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Posted by Aurino C Souza on August 12, 2002 13:22:29 UTC

" Hi Souza "

Hi Box!

" If you don't wanna tell me your answer, fine. "

I do feel bad about not replying to a lot of posts here, yours or otherwise. I hope you'll forgive me for having a job.

" According to your careful prognosis, at what level of dexterity with algebra does a person become able to understand the mysteries of physics that a mathematical physicist comprehends? "

I don't really know how to answer that question, especially as so many mathematical physicists don't comprehend physics!

Why is it that some people can understand something while others can't? I really don't know, and I wish I did.

" It's not hard to understand the mathematical relation of distance between two objects, their masses and the pull of gravity, once the equation has been discovered by an advanced mathematician. "

But that's the easy part. And the good thing (or bad thing, depending on how you look at it) is that you don't have to understand the equations in order to use them. That's the wonder of it, but it's also the source of all confusion.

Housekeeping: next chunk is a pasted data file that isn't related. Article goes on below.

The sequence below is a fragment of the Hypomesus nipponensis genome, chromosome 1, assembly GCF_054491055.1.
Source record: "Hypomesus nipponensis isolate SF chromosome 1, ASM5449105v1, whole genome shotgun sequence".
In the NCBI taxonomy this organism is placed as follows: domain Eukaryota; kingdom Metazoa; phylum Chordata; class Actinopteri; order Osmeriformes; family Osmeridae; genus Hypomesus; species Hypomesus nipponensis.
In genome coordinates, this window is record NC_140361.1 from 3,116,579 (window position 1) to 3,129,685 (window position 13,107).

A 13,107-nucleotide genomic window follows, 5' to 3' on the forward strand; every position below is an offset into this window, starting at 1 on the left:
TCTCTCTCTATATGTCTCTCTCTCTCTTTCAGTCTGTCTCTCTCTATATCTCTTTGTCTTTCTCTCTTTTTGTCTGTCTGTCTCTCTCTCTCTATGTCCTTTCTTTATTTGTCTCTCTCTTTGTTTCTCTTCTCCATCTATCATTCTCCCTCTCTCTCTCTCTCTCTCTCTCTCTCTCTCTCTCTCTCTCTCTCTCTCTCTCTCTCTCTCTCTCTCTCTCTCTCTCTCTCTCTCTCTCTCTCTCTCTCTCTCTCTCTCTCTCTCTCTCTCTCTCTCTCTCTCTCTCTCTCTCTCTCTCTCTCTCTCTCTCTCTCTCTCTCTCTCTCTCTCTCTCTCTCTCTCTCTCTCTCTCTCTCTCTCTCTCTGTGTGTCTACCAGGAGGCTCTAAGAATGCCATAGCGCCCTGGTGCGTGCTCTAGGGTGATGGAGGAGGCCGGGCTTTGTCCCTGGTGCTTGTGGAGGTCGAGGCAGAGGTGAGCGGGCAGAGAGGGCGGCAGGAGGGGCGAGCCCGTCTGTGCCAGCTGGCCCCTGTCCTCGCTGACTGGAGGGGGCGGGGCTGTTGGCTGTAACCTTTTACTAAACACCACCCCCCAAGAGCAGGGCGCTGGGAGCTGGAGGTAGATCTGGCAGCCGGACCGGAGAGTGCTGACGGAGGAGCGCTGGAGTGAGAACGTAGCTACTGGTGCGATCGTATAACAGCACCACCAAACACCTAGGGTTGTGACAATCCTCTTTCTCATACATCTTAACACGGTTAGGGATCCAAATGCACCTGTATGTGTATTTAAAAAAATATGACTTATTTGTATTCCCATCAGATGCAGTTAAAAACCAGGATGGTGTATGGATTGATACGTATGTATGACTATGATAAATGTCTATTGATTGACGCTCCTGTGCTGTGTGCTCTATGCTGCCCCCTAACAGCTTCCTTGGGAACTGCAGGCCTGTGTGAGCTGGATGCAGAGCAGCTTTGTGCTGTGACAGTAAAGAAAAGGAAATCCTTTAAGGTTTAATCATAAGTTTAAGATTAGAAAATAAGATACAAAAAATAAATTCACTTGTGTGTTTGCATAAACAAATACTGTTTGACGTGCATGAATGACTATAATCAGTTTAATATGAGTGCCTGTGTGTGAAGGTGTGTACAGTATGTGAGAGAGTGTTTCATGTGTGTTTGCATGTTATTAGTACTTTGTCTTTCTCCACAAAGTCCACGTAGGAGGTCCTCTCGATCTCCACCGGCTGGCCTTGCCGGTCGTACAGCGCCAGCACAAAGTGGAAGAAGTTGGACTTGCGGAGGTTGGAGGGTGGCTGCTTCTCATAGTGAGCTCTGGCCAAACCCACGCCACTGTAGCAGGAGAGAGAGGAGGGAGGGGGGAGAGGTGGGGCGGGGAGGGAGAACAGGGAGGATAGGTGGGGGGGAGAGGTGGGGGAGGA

" But if a mathematician or physicist arrives at an equation that works, are you saying that mathematicians (who can reproduce the lengthy calculation which got them there after "factoring out") are the only "regular folks" who will be able understand the shape and causation of the universe's phenomena? "

Haa!!! Right here is the whole problem! The relationship between the equations of physics and the "shape and causation of the universe's phenomena" is far from being a well-understood issue. To some extent we understand it, but a lot of it ends up becoming a matter of personal opinion.

Let me give you a case in point. I used to think the idea of warped space was ridiculous, and I still think it is. The whole problem is that according to physics spacetime (not space!) is warped, and spacetime is just a imaginary set of coordinates. Now no one can seriously oppose the idea of a warped set of coordinates, but the issue is what does it mean? Does the fact that the laws of physics can only be cast in a certain way mean that they perfectly describe the universe? I believe that question cannot be answered, so all we're left with are opinions.

What one needs to keep in mind is that physics is not about opinions, and that's why it doesn't concern itself with philosophical issues. Physics is very practical and is only concerned with that which no one can seriously argue against.

That's what I think, for what it's worth... which is not much.

Regards,

Aurino

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